(Editor's Note: This piece first appeared in the Washington Examiner on August 28, 2017.)
Last week, President Trump called on Senate Republicans to nuke the filibuster, predicting the chamber's Democrats would not hesitate to do so in the future if their roles were reversed.
While Trump's assertion was intended to goad Republicans into action, it is based on speculation and should thus be viewed with skepticism. Just like in the real world, accurately predicting what will happen in some theoretical future Senate isn't that easy.
Admittedly, Senate Democrats utilized the so-called nuclear option in 2013 to end a Republican filibuster of one of President Barack Obama's judicial nominees. But that fact does not make it inevitable they would succeed in nuking the legislative filibuster in the future. While it is true that a party's past actions provide an idea of how its members may behave in the future, there are many other complicating factors that might make it harder for Democrats to go nuclear.
For starters, the political environment of tomorrow matters. It will inevitably shape how senators view the filibuster. The president could easily address this by qualifying his prediction with language such as, "if there were any political benefit whatsoever in doing so," or "when it feels the mood." However, such language is not a sufficient substitute for a detailed analysis of the polarization and partisanship likely to characterize the Senate's broader environment in the future. To be persuasive, such forecasts should address factors like the geographic distribution of majority-held Senate seats (e.g., red-state senators versus blue-state senators), presidential approval and behavior, public opinion on the filibuster, and overall levels of congressional productivity.
For example, red-state Democrats may be less likely to support the nuclear option in the future to empower a liberal president if doing so makes it more likely that policy outcomes opposed by their constituents will prevail. Presidential popularity may also impact the ability of party leaders to corral the votes needed to go nuclear. In addition, public opinion on the filibuster and growing concern over an imperial presidency, in both parties, may deter senators from supporting the nuclear option. Finally, more general levels of congressional productivity may undermine arguments that obstruction is excessive or that the filibuster prevents the majority from enacting its agenda.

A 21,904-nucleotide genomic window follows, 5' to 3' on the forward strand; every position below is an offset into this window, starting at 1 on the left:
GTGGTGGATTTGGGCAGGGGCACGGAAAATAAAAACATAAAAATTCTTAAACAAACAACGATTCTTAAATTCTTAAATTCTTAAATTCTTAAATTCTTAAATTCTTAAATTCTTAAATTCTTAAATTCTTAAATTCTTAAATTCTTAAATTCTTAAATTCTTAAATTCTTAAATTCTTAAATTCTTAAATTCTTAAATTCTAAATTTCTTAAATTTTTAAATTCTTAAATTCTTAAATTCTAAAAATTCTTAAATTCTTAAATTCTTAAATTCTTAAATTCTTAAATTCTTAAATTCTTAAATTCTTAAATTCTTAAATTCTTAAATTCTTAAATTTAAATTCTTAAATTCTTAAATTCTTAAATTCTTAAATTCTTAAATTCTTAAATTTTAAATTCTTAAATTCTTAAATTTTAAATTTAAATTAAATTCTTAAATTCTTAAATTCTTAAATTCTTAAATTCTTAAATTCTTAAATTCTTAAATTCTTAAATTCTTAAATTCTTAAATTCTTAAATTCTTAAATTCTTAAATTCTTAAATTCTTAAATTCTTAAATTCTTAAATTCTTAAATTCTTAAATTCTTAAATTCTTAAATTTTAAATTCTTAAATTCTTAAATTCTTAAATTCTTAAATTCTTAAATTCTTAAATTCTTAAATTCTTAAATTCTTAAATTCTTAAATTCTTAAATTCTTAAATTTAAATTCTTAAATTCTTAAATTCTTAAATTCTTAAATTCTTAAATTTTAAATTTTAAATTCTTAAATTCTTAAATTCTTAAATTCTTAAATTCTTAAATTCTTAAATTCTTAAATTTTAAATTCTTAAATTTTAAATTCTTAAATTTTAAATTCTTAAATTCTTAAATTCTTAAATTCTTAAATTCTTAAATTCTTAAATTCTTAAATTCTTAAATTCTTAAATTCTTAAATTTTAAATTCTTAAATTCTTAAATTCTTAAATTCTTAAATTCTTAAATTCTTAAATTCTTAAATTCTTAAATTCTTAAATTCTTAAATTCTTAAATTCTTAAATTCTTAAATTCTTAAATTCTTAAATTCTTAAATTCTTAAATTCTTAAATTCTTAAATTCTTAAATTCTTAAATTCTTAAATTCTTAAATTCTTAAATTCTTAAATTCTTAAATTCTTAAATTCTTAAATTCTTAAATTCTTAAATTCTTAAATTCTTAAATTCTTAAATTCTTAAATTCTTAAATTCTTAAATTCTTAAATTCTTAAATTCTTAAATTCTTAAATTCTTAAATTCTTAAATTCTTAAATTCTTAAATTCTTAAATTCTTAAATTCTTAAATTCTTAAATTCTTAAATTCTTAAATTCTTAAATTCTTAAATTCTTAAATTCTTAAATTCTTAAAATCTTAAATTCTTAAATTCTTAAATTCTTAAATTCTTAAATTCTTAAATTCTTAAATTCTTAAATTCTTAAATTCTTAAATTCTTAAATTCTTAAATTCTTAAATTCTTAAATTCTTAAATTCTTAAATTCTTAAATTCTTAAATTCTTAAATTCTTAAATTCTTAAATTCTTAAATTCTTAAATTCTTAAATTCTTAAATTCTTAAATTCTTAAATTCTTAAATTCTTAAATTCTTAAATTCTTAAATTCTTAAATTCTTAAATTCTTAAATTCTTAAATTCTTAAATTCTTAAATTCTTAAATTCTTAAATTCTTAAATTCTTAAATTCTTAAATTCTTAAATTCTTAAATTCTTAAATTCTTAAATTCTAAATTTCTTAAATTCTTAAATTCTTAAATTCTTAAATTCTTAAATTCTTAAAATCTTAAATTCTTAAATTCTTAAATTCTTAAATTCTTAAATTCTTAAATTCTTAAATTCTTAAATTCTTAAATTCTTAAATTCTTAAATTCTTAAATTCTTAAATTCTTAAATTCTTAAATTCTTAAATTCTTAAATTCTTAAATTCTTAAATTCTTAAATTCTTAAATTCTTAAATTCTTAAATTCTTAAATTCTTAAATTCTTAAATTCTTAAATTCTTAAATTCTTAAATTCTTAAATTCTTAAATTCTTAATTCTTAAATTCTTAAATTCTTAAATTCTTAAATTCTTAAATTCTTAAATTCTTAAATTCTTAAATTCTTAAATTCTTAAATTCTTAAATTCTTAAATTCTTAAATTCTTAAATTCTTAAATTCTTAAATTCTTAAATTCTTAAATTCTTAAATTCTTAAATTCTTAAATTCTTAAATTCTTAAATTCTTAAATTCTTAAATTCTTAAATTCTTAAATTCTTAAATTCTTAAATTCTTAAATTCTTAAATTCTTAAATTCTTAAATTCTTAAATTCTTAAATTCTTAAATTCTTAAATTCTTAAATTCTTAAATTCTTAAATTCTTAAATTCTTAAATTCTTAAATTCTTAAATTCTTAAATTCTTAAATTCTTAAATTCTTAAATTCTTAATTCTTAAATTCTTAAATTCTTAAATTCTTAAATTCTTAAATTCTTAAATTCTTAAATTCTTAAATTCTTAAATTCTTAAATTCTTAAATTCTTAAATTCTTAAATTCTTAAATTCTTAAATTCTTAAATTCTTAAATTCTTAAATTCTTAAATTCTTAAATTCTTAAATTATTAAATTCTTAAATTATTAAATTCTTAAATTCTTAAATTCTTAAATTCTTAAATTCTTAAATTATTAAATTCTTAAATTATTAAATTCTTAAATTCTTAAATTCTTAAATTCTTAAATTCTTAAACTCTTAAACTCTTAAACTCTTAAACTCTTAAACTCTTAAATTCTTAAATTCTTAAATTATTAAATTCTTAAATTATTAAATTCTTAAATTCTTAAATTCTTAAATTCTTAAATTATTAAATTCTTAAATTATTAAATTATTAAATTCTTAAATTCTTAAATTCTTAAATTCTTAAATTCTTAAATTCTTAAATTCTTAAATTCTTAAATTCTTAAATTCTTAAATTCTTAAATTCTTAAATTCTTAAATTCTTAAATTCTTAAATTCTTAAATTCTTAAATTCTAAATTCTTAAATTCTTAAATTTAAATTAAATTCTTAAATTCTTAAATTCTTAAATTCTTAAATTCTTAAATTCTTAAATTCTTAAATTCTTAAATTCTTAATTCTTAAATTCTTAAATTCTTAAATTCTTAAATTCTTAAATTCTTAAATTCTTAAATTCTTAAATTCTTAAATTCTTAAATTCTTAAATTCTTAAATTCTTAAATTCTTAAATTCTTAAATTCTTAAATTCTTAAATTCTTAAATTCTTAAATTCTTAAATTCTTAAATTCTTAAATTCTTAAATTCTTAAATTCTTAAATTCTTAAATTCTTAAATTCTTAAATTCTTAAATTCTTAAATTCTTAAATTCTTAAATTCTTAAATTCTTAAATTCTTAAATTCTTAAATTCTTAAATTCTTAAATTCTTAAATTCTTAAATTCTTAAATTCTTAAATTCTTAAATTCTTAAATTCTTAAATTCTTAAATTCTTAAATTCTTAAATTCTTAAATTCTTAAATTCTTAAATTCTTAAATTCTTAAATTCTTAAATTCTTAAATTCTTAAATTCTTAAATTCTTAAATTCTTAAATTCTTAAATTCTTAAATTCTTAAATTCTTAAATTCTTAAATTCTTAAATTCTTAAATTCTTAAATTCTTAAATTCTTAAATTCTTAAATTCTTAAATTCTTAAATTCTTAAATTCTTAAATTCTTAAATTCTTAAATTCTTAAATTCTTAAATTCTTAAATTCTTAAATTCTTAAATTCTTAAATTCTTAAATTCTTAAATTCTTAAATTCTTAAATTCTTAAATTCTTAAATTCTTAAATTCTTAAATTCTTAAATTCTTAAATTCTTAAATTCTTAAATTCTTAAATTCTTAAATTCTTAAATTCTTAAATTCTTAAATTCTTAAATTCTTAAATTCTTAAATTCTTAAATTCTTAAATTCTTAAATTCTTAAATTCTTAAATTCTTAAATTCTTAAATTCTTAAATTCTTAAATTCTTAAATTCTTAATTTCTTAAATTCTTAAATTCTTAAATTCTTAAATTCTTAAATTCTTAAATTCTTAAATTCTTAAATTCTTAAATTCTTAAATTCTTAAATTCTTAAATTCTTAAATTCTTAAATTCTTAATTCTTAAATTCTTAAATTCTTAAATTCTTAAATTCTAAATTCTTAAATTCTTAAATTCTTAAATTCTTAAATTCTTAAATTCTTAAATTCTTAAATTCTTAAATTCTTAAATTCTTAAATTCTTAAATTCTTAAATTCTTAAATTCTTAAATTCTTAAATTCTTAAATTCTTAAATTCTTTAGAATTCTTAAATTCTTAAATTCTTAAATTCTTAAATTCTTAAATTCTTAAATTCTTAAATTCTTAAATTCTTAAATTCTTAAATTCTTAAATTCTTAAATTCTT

Trump also overlooks the ability of Senate minorities to influence whether the majority decides to go nuclear in the first place. This is a common mistake. The conventional wisdom suggests the minority's ability to obstruct depends on the majority's willingness to tolerate obstruction. That is, minority obstruction inevitably begets majority restriction via the nuclear option.
While such an explanation correctly emphasizes the contingent nature of procedural politics, it limits our ability to grasp fully the complex relationship between partisan conflict and procedural change in the modern Senate. Senate majorities have always had the ability to determine the institution's rules. Yet while technically possible, changing those rules via the nuclear option has rarely been successful. This is because a minority may deter otherwise-willing majorities from nuking the filibuster if it is willing to do so. Minorities can, for example, deter the majority from going nuclear by threatening retaliation if their rights are restricted.
The implication of this is that procedural change in the Senate via the nuclear option depends on the nature of the minority's response, or threatened response, to the majority's efforts. A credible threat to retaliate made by the minority party links the majority's efforts to go nuclear with suboptimal outcomes for senators in the majority party. The expectation of increased costs is sufficient to deter majority party senators from supporting the nuclear option to the extent that the minority's retaliatory threats persuade them that it would be more difficult to achieve their individual goals in a post-nuclear Senate.
This dynamic can be observed by juxtaposing the 2005 legislative battle, in which the Republican majority tried and failed to eliminate the filibuster for judicial nominations, to a similar battle in 2013, in which the Democratic majority successfully went nuclear. In 2005, Democrats credibly threatened significant retaliation if Republicans followed through with their efforts to eliminate the filibuster. In that instance, the minority's threats were sufficient to eventually deter seven Republicans from supporting their party's efforts to go nuclear.
In contrast, enough Republicans repeatedly relented at the last minute in filibustering several of Obama's executive nominations in 2013, in the face of threats from the Democratic majority to use the nuclear option to overcome their obstruction. At the time, the majority could easily engage in such aggressive behavior to pressure these Republicans to break ranks because the broader Republican Party failed to threaten significant retaliation in response.
Viewed from this perspective, repeated cooperation in the face of the majority's threats to go nuclear paradoxically reinforces such behavior and makes it more likely that Senate majorities will threaten to go nuclear in the future to overcome minority obstruction. In contrast, retaliatory threats that are clearly articulated and credible reduce the likelihood that the majority will have the votes to go nuclear when its members are confronted with minority obstruction.
Trump is right in one respect. Democrats may try to nuke the filibuster in the future. But he is wrong to suggest that Republicans do not have a say in whether they will be successful.